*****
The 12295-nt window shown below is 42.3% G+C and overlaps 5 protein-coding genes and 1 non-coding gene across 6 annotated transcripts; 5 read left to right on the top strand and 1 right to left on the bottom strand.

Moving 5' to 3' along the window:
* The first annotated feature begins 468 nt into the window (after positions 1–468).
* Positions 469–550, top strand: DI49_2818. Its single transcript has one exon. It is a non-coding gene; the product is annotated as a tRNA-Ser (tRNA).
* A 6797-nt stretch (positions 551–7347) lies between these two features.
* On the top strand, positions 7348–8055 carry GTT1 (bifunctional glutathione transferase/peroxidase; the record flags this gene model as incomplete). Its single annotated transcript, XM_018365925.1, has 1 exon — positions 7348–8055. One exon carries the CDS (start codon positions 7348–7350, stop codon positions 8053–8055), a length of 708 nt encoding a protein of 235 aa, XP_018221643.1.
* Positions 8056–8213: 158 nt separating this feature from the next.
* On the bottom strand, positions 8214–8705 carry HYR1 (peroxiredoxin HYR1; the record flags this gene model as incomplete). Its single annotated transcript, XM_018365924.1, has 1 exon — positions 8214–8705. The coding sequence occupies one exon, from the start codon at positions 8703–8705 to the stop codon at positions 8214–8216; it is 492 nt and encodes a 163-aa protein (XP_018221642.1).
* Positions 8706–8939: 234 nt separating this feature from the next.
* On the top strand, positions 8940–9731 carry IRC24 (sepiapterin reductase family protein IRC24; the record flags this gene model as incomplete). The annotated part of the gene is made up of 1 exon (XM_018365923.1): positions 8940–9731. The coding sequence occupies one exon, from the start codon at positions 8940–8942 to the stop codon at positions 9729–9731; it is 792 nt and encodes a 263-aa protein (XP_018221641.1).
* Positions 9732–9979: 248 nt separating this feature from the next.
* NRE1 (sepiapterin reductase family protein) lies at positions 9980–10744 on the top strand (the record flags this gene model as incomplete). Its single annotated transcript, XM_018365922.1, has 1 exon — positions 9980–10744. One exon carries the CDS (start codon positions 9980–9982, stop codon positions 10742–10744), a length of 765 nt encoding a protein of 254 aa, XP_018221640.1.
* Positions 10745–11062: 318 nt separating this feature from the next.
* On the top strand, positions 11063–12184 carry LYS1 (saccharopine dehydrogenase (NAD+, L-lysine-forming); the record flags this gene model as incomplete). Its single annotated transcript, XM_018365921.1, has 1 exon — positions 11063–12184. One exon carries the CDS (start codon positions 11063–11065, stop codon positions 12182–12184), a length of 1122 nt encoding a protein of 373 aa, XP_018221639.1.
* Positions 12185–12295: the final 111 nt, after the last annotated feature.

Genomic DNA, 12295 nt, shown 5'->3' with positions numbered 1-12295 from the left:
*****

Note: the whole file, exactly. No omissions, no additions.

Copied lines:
The 12295-nt window shown below is 42.3% G+C and overlaps 5 protein-coding genes and 1 non-coding gene across 6 annotated transcripts; 5 read left to right on the top strand and 1 right to left on the bottom strand.

Moving 5' to 3' along the window:
* The first annotated feature begins 468 nt into the window (after positions 1–468).
* Positions 469–550, top strand: DI49_2818. Its single transcript has one exon. It is a non-coding gene; the product is annotated as a tRNA-Ser (tRNA).
* A 6797-nt stretch (positions 551–7347) lies between these two features.
* On the top strand, positions 7348–8055 carry GTT1 (bifunctional glutathione transferase/peroxidase; the record flags this gene model as incomplete). Its single annotated transcript, XM_018365925.1, has 1 exon — positions 7348–8055. One exon carries the CDS (start codon positions 7348–7350, stop codon positions 8053–8055), a length of 708 nt encoding a protein of 235 aa, XP_018221643.1.
* Positions 8056–8213: 158 nt separating this feature from the next.
* On the bottom strand, positions 8214–8705 carry HYR1 (peroxiredoxin HYR1; the record flags this gene model as incomplete). Its single annotated transcript, XM_018365924.1, has 1 exon — positions 8214–8705. The coding sequence occupies one exon, from the start codon at positions 8703–8705 to the stop codon at positions 8214–8216; it is 492 nt and encodes a 163-aa protein (XP_018221642.1).
* Positions 8706–8939: 234 nt separating this feature from the next.
* On the top strand, positions 8940–9731 carry IRC24 (sepiapterin reductase family protein IRC24; the record flags this gene model as incomplete). The annotated part of the gene is made up of 1 exon (XM_018365923.1): positions 8940–9731. The coding sequence occupies one exon, from the start codon at positions 8940–8942 to the stop codon at positions 9729–9731; it is 792 nt and encodes a 263-aa protein (XP_018221641.1).
* Positions 9732–9979: 248 nt separating this feature from the next.
* NRE1 (sepiapterin reductase family protein) lies at positions 9980–10744 on the top strand (the record flags this gene model as incomplete). Its single annotated transcript, XM_018365922.1, has 1 exon — positions 9980–10744. One exon carries the CDS (start codon positions 9980–9982, stop codon positions 10742–10744), a length of 765 nt encoding a protein of 254 aa, XP_018221640.1.
* Positions 10745–11062: 318 nt separating this feature from the next.
* On the top strand, positions 11063–12184 carry LYS1 (saccharopine dehydrogenase (NAD+, L-lysine-forming); the record flags this gene model as incomplete). Its single annotated transcript, XM_018365921.1, has 1 exon — positions 11063–12184. One exon carries the CDS (start codon positions 11063–11065, stop codon positions 12182–12184), a length of 1122 nt encoding a protein of 373 aa, XP_018221639.1.
* Positions 12185–12295: the final 111 nt, after the last annotated feature.

Genomic DNA, 12295 nt, shown 5'->3' with positions numbered 1-12295 from the left: